This was a Medscape Psychiatry commentary featured in November.
The guidelines for safe or “low-risk” alcohol consumption have been greatly discussed and debated in recent years, and tend to vary widely around the world. Concerns over harmful and excessive alcohol consumption are warranted, with alcohol’s considerable contribution to the total global burden of disease and injury as well as its known association with major noncommunicable diseases and high-risk behavior. Recommended guidelines for alcohol consumption in the United States, United Kingdom, and Australia are one to two standard drinks a day for women and two standard drinks a day for men, with a suggested one or two alcohol-free days per week.[3-5] Heavy drinking is characterized by exceeding these recommendations both in volume and frequency. Many researchers agree that the volume of alcohol consumed tends to determine the consequences; higher levels of consumption have been linked to adverse physical and mental health outcomes, whereas moderate consumption may be protective and even beneficial for some health conditions.
The high comorbidity between heavy drinkers and mental illness is well documented.[6-8] Given the social, environmental, and lifestyle factors that contribute to drinking behavior, the relationship between alcohol and mental health is complex. Although alcohol is classified as a depressant, its mood-modulating properties are sought by social and casual drinkers, often to the benefit of their health. Conversely, chronic and excessive consumption of alcohol—frequently as self-medication or as a coping mechanism—is markedly toxic and increases the risk for a host of physical and mental disorders. Here we aim to discuss some of the complexities of the relationship between alcohol consumption and mental health, noting the importance of dosage and highlighting the impact on important biological systems for physical and mental health.
Alcohol and Mental Health
It is well documented that substance use disorders and mental illness—particularly mood and behavioral disorders—often co-occur, and that having one increases your chances of developing the other.[10,11] This overlap can be partly understood by the shared social and biological risk factors of alcohol abuse and mental disorders. Both disorders tend to be more prevalent among those who endure chronic stress, either systematically through socioeconomic disadvantage and/or lower levels of education or through familial/social factors, illness, or trauma.
There is evidence to suggest that excessive drinking, among other risky lifestyle behaviors such as smoking, poor diet, or physical inactivity, may be a significant risk factor in the development of some mental disorders. Further, individuals with poorer mental health are more likely to use substances such as alcohol as a coping mechanism and are at higher risk for harmful drinking. While excessive drinking may be a short-term stress-management strategy, the physiologic and behavioral consequences of heavy drinking may create a cycle of risk, contributing to a worsening of mental health or to complications in the treatment or management of a mental disorder.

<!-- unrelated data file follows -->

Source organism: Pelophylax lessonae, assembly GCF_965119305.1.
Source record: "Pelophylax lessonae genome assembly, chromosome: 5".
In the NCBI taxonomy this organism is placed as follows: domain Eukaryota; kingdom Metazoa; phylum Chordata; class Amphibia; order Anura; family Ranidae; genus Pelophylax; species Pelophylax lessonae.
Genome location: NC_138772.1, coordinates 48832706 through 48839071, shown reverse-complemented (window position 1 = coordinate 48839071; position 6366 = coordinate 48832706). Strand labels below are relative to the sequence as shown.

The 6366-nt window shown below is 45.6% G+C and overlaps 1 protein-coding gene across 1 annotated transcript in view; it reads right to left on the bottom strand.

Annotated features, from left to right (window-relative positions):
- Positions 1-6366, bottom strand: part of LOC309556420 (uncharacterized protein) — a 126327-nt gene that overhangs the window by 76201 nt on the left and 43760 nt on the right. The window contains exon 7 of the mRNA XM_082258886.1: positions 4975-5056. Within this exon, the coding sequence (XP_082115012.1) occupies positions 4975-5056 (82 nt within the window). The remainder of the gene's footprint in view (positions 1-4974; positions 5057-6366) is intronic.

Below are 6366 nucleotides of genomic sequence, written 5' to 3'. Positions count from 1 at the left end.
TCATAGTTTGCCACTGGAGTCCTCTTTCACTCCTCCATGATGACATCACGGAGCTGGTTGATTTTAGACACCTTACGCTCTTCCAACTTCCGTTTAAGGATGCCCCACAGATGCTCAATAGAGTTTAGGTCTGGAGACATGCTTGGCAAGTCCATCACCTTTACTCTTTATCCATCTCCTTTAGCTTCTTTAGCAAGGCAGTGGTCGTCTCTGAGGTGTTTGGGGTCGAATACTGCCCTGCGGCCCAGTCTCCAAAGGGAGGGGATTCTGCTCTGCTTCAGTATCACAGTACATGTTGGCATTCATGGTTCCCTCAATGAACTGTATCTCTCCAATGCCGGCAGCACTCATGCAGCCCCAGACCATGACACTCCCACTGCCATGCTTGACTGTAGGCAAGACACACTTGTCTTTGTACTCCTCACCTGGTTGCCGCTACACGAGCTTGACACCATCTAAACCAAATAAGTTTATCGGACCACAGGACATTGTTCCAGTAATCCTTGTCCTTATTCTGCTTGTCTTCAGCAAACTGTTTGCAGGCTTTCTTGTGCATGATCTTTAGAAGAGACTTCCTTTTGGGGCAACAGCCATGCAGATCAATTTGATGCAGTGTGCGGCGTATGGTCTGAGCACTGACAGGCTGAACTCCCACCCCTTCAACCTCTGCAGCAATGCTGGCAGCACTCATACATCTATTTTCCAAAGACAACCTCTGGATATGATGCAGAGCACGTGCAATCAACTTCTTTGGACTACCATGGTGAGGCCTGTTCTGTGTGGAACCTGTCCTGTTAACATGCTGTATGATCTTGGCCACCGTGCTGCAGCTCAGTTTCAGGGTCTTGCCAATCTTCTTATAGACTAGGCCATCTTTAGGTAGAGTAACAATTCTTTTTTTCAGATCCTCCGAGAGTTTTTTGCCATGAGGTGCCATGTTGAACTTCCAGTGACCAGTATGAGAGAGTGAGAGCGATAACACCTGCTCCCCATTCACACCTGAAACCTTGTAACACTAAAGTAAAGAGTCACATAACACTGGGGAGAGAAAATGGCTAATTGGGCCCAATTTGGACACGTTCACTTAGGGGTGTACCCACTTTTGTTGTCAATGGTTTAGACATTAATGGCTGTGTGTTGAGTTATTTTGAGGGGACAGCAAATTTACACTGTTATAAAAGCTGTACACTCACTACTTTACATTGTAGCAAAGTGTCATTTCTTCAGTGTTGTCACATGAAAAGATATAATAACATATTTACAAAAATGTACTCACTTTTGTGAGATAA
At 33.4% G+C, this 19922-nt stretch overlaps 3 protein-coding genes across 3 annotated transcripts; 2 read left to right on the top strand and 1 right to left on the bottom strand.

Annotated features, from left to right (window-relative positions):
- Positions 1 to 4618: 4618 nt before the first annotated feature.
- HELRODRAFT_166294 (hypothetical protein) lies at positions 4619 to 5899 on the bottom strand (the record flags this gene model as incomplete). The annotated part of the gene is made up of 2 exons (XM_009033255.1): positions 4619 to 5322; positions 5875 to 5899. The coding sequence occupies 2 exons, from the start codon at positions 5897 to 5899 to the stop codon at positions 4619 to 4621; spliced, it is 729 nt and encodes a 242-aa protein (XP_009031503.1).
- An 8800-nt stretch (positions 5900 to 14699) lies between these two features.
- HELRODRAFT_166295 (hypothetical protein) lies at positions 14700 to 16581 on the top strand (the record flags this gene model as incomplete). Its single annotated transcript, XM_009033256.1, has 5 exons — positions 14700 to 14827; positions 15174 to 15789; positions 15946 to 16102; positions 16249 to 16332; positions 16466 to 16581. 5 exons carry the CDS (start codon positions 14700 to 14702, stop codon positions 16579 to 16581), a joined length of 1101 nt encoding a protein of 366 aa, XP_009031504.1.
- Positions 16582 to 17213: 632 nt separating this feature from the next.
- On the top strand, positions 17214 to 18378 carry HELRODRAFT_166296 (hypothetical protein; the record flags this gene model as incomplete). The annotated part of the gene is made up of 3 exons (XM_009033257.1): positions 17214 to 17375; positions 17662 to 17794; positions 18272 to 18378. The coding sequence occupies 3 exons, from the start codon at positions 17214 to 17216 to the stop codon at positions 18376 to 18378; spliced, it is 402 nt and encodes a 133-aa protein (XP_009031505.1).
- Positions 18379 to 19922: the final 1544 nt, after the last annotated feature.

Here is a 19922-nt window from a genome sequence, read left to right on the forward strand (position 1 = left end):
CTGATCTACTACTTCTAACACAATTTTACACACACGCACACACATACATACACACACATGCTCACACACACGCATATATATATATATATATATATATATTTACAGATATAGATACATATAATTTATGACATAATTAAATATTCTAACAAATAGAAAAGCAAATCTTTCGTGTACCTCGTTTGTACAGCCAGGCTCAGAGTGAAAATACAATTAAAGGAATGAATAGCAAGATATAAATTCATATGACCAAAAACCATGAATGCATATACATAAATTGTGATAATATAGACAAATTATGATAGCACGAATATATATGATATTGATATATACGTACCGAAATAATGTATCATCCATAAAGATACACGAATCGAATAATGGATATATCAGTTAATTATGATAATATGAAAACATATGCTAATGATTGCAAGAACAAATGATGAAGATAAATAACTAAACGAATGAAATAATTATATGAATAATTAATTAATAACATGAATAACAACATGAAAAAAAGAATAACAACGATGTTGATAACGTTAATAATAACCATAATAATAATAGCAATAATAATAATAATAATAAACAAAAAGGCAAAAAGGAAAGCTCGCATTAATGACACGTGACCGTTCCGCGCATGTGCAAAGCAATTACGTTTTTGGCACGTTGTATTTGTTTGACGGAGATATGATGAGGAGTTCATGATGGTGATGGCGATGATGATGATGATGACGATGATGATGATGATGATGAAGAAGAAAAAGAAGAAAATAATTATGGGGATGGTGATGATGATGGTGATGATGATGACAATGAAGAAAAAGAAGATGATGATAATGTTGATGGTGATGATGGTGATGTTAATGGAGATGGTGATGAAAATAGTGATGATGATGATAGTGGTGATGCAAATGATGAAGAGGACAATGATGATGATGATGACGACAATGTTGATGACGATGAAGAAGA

Alcohol and the Brain: The Bad and the Good
Using alcohol within the recommended boundaries, compared with drinking to excess, affects the body and brain in different ways. For instance, moderate drinking may have anti-inflammatory health benefits and has been linked to enhanced memory, reduced disease risk, and longevity, though research suggests that there is no such safe level of consumption in terms of cancer. Chronic heavy drinking, however, has been shown to be disruptive to the stress response system, inflammatory response, and gut microbiome and to promote oxidative stress—all known risk factors for a variety of physical and mental health conditions.[16,17] Researchers now understand the inflammatory nature of some mental disorders and the connection between this inflammation and the health of the gut. Heavy drinking is disruptive to the healthy balance and structure of the gut microbiome, and binge drinking has been shown to cause endotoxemia—also known as “leaky gut.” New research points to gut health as an important determinant of overall health.
Damage from chronic alcohol use is observed also in the brain, with studies showing less white matter and smaller hippocampal volume in the brains of adults with a history of alcohol abuse, indicating neural loss or dysfunction. Additionally, heavy alcohol consumption promotes a heightened stress response via cortisol pathway deregulation and overactivation of the hypothalamic-pituitary-adrenal axis and may also disrupt the dopaminergic and serotonergic systems. These structural and signaling effects can be problematic on their own but also increase risk for dementia, Alzheimer disease, decreased cognitive function, and mood disorders.[10,24] It is difficult to discern whether alcohol consumption is cause or consequence of a mental condition, and more research is required to understand the direction of this relationship.
For the full article and references go here.